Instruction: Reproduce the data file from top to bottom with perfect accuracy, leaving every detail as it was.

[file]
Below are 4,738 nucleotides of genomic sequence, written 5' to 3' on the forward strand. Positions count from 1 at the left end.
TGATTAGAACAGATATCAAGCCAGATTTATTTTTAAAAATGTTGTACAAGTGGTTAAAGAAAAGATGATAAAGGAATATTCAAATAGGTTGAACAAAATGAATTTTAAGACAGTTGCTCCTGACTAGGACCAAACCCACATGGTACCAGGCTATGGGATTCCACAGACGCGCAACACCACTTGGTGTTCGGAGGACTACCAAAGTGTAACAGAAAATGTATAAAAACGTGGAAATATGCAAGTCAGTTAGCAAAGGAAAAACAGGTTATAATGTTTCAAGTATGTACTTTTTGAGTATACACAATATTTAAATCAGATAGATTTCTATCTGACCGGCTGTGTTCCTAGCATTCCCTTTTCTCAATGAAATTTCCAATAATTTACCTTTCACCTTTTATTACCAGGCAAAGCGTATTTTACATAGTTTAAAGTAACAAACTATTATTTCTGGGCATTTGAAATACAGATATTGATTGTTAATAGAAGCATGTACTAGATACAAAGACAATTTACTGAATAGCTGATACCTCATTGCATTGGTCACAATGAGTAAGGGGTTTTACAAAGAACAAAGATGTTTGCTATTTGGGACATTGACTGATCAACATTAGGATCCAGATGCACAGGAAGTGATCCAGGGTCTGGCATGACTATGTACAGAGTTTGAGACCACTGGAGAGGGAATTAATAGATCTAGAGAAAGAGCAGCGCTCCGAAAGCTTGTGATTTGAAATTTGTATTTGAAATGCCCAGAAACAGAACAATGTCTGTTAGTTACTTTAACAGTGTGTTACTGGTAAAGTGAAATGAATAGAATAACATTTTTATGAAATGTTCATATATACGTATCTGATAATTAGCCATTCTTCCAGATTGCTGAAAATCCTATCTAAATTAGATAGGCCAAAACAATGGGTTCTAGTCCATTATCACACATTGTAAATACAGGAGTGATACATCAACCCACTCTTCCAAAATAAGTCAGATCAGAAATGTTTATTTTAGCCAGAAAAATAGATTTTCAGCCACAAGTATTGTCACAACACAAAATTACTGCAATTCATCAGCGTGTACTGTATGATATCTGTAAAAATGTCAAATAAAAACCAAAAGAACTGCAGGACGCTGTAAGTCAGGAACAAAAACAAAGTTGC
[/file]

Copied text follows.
Below are 4,738 nucleotides of genomic sequence, written 5' to 3' on the forward strand. Positions count from 1 at the left end.
TGATTAGAACAGATATCAAGCCAGATTTATTTTTAAAAATGTTGTACAAGTGGTTAAAGAAAAGATGATAAAGGAATATTCAAATAGGTTGAACAAAATGAATTTTAAGACAGTTGCTCCTGACTAGGACCAAACCCACATGGTACCAGGCTATGGGATTCCACAGACGCGCAACACCACTTGGTGTTCGGAGGACTACCAAAGTGTAACAGAAAATGTATAAAAACGTGGAAATATGCAAGTCAGTTAGCAAAGGAAAAACAGGTTATAATGTTTCAAGTATGTACTTTTTGAGTATACACAATATTTAAATCAGATAGATTTCTATCTGACCGGCTGTGTTCCTAGCATTCCCTTTTCTCAATGAAATTTCCAATAATTTACCTTTCACCTTTTATTACCAGGCAAAGCGTATTTTACATAGTTTAAAGTAACAAACTATTATTTCTGGGCATTTGAAATACAGATATTGATTGTTAATAGAAGCATGTACTAGATACAAAGACAATTTACTGAATAGCTGATACCTCATTGCATTGGTCACAATGAGTAAGGGGTTTTACAAAGAACAAAGATGTTTGCTATTTGGGACATTGACTGATCAACATTAGGATCCAGATGCACAGGAAGTGATCCAGGGTCTGGCATGACTATGTACAGAGTTTGAGACCACTGGAGAGGGAATTAATAGATCTAGAGAAAGAGCAGCGCTCCGAAAGCTTGTGATTTGAAATTTGTATTTGAAATGCCCAGAAACAGAACAATGTCTGTTAGTTACTTTAACAGTGTGTTACTGGTAAAGTGAAATGAATAGAATAACATTTTTATGAAATGTTCATATATACGTATCTGATAATTAGCCATTCTTCCAGATTGCTGAAAATCCTATCTAAATTAGATAGGCCAAAACAATGGGTTCTAGTCCATTATCACACATTGTAAATACAGGAGTGATACATCAACCCACTCTTCCAAAATAAGTCAGATCAGAAATGTTTATTTTAGCCAGAAAAATAGATTTTCAGCCACAAGTATTGTCACAACACAAAATTACTGCAATTCATCAGCGTGTACTGTATGATATCTGTAAAAATGTCAAATAAAAACCAAAAGAACTGCAGGACGCTGTAAGTCAGGAACAAAAACAAAGTTGC